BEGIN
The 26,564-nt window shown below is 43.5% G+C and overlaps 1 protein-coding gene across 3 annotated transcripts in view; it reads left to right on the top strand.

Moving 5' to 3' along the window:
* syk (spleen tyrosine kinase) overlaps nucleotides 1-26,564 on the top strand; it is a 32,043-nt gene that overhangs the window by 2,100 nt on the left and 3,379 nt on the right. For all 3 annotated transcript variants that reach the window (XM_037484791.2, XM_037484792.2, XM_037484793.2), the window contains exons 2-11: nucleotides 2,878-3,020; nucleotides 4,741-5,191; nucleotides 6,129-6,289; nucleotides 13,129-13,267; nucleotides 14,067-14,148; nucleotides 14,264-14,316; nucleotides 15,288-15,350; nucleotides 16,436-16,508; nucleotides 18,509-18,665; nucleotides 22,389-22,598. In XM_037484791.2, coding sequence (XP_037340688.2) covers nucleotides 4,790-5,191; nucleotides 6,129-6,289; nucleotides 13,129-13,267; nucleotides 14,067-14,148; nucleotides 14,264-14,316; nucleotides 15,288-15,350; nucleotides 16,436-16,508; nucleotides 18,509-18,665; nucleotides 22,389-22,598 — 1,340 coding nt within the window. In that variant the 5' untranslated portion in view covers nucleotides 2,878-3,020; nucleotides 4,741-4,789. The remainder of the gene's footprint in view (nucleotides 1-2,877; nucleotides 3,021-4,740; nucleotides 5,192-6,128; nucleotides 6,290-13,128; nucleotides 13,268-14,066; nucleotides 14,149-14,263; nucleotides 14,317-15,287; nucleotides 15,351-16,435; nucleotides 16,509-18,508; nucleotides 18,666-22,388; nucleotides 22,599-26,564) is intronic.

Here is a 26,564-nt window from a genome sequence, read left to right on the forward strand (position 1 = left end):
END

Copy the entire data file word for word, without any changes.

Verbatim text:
The 26,564-nt window shown below is 43.5% G+C and overlaps 1 protein-coding gene across 3 annotated transcripts in view; it reads left to right on the top strand.

Moving 5' to 3' along the window:
* syk (spleen tyrosine kinase) overlaps nucleotides 1-26,564 on the top strand; it is a 32,043-nt gene that overhangs the window by 2,100 nt on the left and 3,379 nt on the right. For all 3 annotated transcript variants that reach the window (XM_037484791.2, XM_037484792.2, XM_037484793.2), the window contains exons 2-11: nucleotides 2,878-3,020; nucleotides 4,741-5,191; nucleotides 6,129-6,289; nucleotides 13,129-13,267; nucleotides 14,067-14,148; nucleotides 14,264-14,316; nucleotides 15,288-15,350; nucleotides 16,436-16,508; nucleotides 18,509-18,665; nucleotides 22,389-22,598. In XM_037484791.2, coding sequence (XP_037340688.2) covers nucleotides 4,790-5,191; nucleotides 6,129-6,289; nucleotides 13,129-13,267; nucleotides 14,067-14,148; nucleotides 14,264-14,316; nucleotides 15,288-15,350; nucleotides 16,436-16,508; nucleotides 18,509-18,665; nucleotides 22,389-22,598 — 1,340 coding nt within the window. In that variant the 5' untranslated portion in view covers nucleotides 2,878-3,020; nucleotides 4,741-4,789. The remainder of the gene's footprint in view (nucleotides 1-2,877; nucleotides 3,021-4,740; nucleotides 5,192-6,128; nucleotides 6,290-13,128; nucleotides 13,268-14,066; nucleotides 14,149-14,263; nucleotides 14,317-15,287; nucleotides 15,351-16,435; nucleotides 16,509-18,508; nucleotides 18,666-22,388; nucleotides 22,599-26,564) is intronic.

Here is a 26,564-nt window from a genome sequence, read left to right on the forward strand (position 1 = left end):